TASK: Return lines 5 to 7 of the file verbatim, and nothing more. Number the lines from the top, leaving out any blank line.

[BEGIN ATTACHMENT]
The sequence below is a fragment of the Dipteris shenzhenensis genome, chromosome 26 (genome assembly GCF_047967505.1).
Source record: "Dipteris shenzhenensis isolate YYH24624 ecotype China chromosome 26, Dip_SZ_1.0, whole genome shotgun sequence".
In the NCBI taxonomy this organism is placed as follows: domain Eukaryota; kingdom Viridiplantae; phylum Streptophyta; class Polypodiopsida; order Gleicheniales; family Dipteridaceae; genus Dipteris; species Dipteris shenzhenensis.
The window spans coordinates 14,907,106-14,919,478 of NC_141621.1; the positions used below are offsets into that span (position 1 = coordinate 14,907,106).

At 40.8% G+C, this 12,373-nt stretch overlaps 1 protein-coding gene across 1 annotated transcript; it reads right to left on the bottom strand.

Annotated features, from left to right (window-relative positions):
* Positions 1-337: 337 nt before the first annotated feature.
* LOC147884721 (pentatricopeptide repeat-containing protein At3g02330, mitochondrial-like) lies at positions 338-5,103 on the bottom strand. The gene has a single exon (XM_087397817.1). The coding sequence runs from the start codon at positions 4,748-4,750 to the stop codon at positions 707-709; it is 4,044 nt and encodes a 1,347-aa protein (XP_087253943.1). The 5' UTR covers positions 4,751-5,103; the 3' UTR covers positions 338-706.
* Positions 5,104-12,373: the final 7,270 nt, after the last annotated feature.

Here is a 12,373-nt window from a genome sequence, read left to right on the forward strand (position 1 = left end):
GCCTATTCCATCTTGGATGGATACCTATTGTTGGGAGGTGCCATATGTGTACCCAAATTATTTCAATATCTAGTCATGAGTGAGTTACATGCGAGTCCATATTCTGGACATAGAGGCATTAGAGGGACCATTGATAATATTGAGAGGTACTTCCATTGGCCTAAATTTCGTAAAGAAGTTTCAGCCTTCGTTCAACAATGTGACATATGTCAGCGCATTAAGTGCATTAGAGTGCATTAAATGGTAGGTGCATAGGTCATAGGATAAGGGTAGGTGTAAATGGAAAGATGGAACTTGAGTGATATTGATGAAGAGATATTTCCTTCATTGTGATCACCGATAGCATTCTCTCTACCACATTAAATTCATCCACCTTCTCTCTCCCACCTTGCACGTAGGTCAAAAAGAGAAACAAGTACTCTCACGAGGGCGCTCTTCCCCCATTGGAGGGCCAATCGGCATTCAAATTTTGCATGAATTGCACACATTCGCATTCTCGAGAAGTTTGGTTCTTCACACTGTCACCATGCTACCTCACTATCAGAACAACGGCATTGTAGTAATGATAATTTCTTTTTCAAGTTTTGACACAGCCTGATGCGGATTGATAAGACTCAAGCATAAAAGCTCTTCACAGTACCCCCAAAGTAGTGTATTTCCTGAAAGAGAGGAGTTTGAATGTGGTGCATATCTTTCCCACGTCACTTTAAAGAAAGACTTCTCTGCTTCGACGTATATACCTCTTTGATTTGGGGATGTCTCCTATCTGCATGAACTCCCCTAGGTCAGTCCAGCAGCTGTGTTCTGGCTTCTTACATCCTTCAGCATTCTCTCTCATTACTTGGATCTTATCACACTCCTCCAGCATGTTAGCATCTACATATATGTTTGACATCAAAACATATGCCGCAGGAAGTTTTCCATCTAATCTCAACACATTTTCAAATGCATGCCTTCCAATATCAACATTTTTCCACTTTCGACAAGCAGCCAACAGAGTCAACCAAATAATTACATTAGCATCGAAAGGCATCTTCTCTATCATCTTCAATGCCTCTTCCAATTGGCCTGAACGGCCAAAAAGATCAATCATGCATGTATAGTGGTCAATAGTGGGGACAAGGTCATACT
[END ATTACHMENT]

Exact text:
At 40.8% G+C, this 12,373-nt stretch overlaps 1 protein-coding gene across 1 annotated transcript; it reads right to left on the bottom strand.

Annotated features, from left to right (window-relative positions):
* Positions 1-337: 337 nt before the first annotated feature.